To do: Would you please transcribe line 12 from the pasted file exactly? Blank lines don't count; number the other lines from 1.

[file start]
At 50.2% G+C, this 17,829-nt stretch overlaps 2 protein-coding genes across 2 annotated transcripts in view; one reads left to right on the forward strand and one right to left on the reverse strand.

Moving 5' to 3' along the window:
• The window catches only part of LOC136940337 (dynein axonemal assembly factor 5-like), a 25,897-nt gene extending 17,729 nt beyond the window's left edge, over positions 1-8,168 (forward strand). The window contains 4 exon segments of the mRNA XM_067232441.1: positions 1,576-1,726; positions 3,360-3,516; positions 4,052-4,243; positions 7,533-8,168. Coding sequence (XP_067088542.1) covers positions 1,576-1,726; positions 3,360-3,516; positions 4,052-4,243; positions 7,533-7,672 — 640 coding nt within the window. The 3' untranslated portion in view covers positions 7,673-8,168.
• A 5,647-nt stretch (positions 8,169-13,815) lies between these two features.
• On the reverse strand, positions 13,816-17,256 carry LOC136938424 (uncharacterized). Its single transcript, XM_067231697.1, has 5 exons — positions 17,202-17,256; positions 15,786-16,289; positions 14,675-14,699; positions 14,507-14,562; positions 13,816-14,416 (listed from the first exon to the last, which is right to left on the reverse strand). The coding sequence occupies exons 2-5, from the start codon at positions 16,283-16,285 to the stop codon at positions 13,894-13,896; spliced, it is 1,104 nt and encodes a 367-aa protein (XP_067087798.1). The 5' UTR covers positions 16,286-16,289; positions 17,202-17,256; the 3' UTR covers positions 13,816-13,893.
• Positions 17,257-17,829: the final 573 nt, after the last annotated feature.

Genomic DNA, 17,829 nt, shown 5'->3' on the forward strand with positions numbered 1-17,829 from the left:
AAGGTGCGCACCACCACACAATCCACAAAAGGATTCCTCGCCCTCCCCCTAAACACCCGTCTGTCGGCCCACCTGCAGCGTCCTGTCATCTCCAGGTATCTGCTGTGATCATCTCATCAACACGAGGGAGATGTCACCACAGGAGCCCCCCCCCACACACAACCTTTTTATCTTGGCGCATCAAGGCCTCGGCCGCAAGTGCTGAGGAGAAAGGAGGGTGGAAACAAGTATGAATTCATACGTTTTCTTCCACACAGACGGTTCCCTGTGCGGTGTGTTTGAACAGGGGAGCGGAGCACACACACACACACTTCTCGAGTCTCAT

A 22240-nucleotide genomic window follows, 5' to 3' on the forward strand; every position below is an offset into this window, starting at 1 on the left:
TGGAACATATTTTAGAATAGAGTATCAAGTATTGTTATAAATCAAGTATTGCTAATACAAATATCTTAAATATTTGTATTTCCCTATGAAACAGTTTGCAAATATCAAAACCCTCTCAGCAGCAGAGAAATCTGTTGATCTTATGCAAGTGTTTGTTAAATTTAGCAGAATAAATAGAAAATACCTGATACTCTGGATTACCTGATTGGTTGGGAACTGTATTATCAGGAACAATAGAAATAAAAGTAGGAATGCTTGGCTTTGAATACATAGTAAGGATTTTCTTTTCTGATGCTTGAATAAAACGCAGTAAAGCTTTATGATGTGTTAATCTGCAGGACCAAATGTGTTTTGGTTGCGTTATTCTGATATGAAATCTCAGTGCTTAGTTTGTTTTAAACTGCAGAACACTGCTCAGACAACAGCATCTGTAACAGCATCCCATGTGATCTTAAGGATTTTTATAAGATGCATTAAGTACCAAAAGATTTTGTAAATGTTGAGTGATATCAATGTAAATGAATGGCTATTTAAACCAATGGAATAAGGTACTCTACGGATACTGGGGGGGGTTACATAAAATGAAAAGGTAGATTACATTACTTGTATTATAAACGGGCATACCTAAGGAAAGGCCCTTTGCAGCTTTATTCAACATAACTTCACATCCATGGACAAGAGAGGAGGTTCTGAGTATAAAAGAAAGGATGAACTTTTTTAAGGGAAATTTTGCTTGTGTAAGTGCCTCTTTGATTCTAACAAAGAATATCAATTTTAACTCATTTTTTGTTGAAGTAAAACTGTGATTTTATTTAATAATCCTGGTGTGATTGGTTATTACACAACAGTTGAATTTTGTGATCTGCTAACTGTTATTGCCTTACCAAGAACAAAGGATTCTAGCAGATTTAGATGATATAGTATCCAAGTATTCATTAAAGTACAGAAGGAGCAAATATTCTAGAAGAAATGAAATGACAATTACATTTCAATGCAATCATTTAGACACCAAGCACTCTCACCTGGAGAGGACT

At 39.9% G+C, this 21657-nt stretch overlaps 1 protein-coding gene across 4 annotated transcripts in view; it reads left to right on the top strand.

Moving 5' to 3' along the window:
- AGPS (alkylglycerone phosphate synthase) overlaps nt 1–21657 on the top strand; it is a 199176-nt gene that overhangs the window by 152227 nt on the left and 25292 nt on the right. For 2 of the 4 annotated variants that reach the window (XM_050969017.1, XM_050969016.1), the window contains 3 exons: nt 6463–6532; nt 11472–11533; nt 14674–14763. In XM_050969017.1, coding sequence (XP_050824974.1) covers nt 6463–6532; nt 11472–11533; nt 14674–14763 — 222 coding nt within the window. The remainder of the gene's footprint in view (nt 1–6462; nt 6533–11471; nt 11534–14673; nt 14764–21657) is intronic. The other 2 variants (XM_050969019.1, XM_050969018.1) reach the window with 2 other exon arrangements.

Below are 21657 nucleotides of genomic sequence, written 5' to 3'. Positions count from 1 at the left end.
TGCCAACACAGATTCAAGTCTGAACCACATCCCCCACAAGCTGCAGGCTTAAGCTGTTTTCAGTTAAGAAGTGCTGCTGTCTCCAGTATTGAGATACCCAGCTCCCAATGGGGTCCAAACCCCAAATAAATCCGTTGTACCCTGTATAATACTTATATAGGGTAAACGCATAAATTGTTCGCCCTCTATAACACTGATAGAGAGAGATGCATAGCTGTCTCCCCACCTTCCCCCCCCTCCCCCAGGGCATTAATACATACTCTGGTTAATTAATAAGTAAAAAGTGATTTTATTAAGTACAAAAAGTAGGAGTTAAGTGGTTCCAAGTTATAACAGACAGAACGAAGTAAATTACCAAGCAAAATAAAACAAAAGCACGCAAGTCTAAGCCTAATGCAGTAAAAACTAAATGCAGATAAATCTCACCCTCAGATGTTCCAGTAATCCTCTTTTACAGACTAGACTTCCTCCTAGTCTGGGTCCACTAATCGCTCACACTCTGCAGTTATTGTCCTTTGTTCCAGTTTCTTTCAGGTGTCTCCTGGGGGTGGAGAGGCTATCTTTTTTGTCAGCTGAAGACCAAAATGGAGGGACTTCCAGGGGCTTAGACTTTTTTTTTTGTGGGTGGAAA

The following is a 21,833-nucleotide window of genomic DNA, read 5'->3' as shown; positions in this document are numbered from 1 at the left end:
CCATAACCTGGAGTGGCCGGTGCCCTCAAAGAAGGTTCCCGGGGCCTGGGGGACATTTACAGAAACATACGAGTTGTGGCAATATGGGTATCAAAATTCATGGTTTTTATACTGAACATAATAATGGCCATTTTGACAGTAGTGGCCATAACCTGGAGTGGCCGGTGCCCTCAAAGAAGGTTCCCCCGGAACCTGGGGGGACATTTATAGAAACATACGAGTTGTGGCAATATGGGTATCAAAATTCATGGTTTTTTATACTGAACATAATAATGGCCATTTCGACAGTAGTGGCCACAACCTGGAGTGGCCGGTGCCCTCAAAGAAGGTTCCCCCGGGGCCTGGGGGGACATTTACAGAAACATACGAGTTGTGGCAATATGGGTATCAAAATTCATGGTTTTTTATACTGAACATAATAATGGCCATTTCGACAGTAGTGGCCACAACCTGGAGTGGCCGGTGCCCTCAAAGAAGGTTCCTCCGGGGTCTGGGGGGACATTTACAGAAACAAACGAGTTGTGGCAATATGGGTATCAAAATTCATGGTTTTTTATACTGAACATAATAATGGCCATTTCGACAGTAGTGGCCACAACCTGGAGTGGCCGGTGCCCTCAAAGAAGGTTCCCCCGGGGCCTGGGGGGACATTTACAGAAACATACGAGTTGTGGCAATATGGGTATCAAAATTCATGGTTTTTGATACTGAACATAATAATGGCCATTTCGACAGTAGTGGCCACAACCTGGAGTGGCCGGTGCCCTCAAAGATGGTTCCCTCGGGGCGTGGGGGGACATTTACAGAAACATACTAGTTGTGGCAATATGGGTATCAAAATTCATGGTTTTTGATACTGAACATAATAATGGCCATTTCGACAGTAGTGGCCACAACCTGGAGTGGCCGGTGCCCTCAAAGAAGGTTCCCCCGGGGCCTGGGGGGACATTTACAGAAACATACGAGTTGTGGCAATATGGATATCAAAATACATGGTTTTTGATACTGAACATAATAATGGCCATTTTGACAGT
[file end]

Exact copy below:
Moving 5' to 3' along the window: